On February 15, 1945, Walter Kurgan executed a proof-of-death form which was witnessed by Cholewa and submitted to defendant. Thereafter, on February 20, Marion Kogut, one of plaintiff's attorneys, sent a registered letter to defendant at its home office, claiming that plaintiff was entitled to the proceeds of the policy. Defendant received the letter, but made no reply.

February 16, 1945, defendant was served with garnishment summons issued out of the circuit court of Cook county in case No. 44-C-6687, entitled "Walter Kurgan, for use etc. v. Prudential Insurance Company of America, a corporation," to which it filed answer admitting having in its possession proceeds due Walter Kurgan under the policy insuring his wife. April 4, 1945, judgment was entered against defendant, and the following day a check, payable to Kurgan in the amount of $4,108, the face amount of the policy less unpaid premiums amounting to $80, was issued by defendant. Kurgan authorized defendant's attorneys to pay his judgment creditors from the proceeds of that check, and he received the balance, for which, on April 10, 1945, he released defendant from all further obligations to him under the policy. The instant suit was filed some two weeks later, on April 26, 1945.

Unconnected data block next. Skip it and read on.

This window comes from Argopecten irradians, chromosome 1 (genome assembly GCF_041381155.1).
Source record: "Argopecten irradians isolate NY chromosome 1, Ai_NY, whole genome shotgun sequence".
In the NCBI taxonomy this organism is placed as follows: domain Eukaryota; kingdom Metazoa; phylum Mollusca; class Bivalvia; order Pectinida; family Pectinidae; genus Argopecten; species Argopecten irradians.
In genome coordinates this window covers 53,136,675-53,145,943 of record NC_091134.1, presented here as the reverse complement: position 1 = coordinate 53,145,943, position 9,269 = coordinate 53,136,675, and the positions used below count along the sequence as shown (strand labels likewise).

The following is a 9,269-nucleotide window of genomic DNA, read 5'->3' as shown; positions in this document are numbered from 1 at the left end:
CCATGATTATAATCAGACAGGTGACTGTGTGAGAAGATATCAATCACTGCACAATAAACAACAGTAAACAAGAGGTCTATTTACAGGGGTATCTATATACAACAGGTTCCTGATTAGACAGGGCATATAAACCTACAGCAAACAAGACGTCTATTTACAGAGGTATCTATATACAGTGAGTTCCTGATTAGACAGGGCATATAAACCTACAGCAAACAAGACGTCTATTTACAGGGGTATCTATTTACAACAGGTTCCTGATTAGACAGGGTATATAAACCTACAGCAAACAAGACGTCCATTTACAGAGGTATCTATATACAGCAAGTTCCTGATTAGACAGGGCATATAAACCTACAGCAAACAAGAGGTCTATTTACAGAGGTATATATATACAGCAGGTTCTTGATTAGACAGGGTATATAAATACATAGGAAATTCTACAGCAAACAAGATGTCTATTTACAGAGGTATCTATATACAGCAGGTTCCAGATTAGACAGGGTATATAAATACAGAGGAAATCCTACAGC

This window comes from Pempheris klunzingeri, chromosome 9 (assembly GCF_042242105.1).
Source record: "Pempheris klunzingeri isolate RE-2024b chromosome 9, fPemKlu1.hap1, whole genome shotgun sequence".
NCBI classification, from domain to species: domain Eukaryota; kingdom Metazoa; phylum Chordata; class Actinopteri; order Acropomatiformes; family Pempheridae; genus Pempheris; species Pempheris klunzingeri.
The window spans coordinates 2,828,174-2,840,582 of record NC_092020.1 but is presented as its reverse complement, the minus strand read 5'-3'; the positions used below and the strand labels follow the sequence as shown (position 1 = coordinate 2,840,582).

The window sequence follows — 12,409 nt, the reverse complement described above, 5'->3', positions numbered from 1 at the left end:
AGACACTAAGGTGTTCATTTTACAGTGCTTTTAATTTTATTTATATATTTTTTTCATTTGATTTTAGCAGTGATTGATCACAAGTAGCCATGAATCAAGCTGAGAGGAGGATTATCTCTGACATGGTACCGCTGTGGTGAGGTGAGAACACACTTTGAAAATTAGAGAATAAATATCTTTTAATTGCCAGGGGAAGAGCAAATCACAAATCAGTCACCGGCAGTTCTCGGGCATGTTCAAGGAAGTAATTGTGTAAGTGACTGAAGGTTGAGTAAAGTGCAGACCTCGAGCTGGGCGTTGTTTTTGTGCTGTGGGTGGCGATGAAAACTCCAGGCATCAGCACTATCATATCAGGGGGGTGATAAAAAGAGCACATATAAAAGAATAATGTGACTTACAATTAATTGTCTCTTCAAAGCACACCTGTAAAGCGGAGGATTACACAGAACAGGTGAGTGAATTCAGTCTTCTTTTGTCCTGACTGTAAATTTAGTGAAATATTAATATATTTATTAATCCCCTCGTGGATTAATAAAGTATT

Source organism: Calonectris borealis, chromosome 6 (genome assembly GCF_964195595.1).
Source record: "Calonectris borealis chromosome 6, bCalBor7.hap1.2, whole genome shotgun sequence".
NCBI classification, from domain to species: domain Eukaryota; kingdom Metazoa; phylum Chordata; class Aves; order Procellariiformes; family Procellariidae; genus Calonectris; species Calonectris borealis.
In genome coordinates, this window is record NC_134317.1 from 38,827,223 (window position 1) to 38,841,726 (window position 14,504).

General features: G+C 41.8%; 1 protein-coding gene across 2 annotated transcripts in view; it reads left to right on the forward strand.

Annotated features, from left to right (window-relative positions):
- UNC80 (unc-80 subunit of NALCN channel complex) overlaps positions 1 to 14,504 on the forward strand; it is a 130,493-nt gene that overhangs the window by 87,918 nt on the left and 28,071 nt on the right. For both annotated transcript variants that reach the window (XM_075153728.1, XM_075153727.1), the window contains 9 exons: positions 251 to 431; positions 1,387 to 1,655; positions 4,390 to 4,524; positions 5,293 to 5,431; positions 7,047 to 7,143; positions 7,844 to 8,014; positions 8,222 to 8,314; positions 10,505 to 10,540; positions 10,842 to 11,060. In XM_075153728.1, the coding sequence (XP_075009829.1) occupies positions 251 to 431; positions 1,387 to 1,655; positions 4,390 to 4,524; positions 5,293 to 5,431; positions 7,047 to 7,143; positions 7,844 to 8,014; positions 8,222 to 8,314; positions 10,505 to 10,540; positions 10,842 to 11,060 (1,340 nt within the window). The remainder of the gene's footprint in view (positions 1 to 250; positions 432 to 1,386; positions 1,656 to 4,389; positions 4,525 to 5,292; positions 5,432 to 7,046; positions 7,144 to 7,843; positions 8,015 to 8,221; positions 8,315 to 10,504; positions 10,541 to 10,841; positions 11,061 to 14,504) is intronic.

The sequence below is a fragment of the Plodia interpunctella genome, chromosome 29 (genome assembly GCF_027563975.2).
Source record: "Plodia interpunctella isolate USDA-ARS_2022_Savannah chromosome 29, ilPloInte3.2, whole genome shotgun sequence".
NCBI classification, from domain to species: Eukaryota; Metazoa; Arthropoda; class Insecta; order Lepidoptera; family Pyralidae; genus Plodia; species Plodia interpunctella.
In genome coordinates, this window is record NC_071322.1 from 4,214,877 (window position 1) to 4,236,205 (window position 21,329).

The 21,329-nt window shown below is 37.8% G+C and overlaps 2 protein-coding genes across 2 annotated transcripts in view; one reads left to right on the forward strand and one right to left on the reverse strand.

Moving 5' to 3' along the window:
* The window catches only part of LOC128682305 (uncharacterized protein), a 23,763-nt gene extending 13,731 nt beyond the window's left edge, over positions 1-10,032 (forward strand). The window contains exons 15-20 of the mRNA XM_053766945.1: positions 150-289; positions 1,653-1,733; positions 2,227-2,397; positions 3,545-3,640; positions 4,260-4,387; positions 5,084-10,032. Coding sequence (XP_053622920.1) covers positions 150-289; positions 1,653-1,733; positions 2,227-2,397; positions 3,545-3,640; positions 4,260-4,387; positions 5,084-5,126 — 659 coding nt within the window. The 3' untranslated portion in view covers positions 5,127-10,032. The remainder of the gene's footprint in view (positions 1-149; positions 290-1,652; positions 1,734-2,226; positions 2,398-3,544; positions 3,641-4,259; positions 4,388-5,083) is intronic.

Plaintiff argues and seeks to have us infer that the insured "was unable to produce the insurance policy for endorsement because it was in the possession of her husband, who refused to surrender it. . . ." However, it was not controverted that the policy, at all times between the date of its delivery to Estelle Kurgan and her death, was kept continuously in her home in the same cabinet drawer where it had been placed by the insured when she first received it. Kurgan testified that no one ever asked him to get the policy for his wife, and there is nothing to explain why she could not have given the key to someone else to enter the house for the purpose of securing the policy for her.